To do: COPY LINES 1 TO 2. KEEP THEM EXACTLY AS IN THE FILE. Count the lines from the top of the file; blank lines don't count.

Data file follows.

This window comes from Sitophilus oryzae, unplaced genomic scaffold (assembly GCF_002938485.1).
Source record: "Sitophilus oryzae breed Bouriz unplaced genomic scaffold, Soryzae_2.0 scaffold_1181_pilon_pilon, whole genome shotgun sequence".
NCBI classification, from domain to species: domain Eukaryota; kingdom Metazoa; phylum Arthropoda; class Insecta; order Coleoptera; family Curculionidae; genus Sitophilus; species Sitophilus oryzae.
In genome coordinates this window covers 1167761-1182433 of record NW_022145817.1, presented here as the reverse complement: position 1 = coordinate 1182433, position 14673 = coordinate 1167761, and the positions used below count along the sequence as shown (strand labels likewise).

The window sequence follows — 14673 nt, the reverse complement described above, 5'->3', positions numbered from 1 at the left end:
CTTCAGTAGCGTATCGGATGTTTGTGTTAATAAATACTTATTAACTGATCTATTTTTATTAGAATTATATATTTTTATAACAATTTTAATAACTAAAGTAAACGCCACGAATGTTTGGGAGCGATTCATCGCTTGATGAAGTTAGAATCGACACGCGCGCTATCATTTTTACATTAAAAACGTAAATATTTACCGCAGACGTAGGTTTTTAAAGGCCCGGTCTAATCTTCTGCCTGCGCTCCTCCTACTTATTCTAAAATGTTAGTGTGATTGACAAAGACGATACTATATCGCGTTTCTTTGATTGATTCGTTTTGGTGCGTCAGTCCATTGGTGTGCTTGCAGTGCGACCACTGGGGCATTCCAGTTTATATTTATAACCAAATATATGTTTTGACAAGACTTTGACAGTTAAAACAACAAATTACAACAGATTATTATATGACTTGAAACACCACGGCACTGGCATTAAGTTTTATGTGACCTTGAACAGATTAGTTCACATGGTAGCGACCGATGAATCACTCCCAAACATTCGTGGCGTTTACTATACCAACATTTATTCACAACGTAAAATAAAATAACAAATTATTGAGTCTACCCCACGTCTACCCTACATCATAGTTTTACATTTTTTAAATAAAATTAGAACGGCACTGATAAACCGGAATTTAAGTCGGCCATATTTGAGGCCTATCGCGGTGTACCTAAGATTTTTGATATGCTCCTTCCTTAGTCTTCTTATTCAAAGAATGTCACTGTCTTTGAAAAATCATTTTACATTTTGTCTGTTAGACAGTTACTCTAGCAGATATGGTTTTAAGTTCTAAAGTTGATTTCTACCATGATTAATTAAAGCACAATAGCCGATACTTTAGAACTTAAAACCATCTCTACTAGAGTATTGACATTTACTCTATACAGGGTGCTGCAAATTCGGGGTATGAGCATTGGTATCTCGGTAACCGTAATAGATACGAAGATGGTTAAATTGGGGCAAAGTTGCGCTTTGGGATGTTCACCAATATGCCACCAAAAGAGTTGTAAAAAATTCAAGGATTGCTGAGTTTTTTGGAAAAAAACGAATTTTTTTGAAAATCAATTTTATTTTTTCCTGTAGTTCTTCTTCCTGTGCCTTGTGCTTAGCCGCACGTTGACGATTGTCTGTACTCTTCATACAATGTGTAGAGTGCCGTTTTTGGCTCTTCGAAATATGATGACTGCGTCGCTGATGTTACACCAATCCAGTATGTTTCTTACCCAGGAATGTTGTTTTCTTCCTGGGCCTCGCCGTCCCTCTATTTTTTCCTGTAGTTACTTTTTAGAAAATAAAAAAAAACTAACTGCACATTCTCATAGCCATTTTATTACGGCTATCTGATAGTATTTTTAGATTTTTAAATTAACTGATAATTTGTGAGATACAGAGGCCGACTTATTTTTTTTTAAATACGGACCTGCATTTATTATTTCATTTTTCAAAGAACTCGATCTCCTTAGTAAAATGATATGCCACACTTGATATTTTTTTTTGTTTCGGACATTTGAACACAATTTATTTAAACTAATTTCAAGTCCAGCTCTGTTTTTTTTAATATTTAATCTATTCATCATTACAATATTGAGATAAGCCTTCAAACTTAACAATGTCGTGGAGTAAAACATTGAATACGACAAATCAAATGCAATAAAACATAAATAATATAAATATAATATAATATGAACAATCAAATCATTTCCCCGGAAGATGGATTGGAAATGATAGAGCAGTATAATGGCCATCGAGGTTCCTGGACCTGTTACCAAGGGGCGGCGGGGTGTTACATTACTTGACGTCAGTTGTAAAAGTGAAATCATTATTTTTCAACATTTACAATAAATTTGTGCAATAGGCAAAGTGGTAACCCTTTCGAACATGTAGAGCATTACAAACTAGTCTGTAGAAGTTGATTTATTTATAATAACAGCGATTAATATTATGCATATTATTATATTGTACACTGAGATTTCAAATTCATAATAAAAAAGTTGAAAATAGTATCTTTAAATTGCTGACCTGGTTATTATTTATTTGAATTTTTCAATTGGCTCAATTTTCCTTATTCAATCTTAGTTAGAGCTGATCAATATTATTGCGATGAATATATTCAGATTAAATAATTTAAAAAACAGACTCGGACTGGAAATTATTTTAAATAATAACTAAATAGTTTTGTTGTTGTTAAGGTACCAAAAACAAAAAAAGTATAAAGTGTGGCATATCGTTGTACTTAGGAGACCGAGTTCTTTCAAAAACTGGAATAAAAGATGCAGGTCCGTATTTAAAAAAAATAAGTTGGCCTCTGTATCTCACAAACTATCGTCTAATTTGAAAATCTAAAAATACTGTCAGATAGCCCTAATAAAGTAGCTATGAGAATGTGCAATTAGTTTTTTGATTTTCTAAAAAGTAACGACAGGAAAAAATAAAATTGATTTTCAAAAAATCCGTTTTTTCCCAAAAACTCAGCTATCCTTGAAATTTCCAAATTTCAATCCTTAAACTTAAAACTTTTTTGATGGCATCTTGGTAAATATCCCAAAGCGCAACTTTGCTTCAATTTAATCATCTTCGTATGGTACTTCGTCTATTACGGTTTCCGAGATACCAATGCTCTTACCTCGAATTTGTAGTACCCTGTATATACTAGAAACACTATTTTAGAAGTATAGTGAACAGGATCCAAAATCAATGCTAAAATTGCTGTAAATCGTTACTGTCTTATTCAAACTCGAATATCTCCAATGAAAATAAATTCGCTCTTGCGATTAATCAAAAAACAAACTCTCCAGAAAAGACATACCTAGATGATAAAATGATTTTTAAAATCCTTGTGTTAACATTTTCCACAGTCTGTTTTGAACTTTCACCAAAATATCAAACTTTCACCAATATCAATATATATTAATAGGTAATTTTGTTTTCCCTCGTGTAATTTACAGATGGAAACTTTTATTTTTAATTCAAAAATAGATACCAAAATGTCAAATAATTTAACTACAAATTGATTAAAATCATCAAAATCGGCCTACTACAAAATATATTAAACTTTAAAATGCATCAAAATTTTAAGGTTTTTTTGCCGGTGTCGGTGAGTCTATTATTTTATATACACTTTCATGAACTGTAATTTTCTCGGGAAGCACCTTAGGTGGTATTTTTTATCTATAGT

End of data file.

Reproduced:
This window comes from Sitophilus oryzae, unplaced genomic scaffold (assembly GCF_002938485.1).
Source record: "Sitophilus oryzae breed Bouriz unplaced genomic scaffold, Soryzae_2.0 scaffold_1181_pilon_pilon, whole genome shotgun sequence".